What’s an option that requires no sharp learning curve, and can be picked up within a few hours?
Here’s what we’ll cover today:
Vue is the brainchild of Evan You, a former engineer at Google Creative Labs. Evan’s job entailed a lot of UI prototypes, and he soon realized a need for a framework with 2-way data binding (seen in Angular) — but with a more approachable API and interface.
In February 2016, Evan began working on Vue full-time after his Patreon campaign caught a lot of traction in the developer community. The Vue team has since grown to 25, with a growing community of contributors.
Vue is not supported or backed financially by any major tech company like Google or Facebook (unlike React and Angular). If Github stars are any measure, Vue.js is at the top of the heap in popularity:
Vue is quickly becoming a preferred option for entry-level devs, small teams, and those dealing with tight budgets or deadlines. Currently very popular in China, Vue is moving its way to the west. Companies that use Vue in whole or in part include Alibaba, Behance, Grammarly, and Adobe.
What’s behind Vue’s continued popularity?
But for those of us getting started in the world of web development, or constrained by a small team or low budget, who has that time?
Vue.js is progressive. You don’t need to jump into the deep end with Vue, you can adopt it incrementally. The core library is focused on the view layer only, making it easy to integrate with existing libraries and projects. Plus, the Vue API is simple enough to allow for very quick development.
Vue is a nice compromise between React and Angular — it features a virtual DOM (a popular feature of React), but offers custom directives and two-way data binding, like Angular.
Vue uses a declarative syntax that is easy to comprehend and remember for creating and handling events. As opposed to React’s component-based view engine, Vue is implemented as additional markup to HTML — basically a template model bound to a data model.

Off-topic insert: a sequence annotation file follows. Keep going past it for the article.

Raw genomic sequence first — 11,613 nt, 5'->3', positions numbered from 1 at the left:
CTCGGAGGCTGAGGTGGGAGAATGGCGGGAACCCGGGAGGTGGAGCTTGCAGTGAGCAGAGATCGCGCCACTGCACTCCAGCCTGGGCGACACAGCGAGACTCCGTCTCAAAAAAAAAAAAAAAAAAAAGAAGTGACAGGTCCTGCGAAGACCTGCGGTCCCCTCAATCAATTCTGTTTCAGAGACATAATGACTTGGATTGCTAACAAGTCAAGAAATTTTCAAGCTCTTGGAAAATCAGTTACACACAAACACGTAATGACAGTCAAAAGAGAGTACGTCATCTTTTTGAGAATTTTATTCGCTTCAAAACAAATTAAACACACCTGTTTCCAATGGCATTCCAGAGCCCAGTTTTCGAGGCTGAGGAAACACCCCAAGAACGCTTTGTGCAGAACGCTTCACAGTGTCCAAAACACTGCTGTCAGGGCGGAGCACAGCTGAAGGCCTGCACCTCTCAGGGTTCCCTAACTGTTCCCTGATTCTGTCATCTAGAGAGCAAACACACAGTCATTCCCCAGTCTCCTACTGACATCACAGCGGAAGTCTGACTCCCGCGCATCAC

All web developers are working with limited network bandwidth. In today’s world of mobile browsing, all web pages need to be small and fast.
The latest version of Vue (2.0) is proven to take less memory and run faster than the latest versions of React and Angular.
With a faster rendering pipeline, Vue allows you to build more complex web apps. Instead of spending valuable time optimizing code, you can spend more time working on the features and functionalities your users want.
A lot of documentation sucks — partly because developers hate doing it, and partly because many developers are too close to the product, and can’t write about it objectively.
Thankfully, Vue boasts documentation that is easy to understand, and features multiple use cases. The Vue team has continually done a great job writing about technical concepts in an accessible, easy-to-digest way.
Overall, Vue.js is an excellent solution for beginners, to small development teams short on time or money. Now that you know why Vue is so popular, it’s time for you to jump into practice.
Our interactive course Hands-on Vue.js: Build a fully functional SPA, is the perfect primer to Vue. It’ll walk you through the fundamentals like data binding, directives, components and event handling, all with practical examples.
By the end, you’ll have the hands-on experience you need to build your own apps using Vue.
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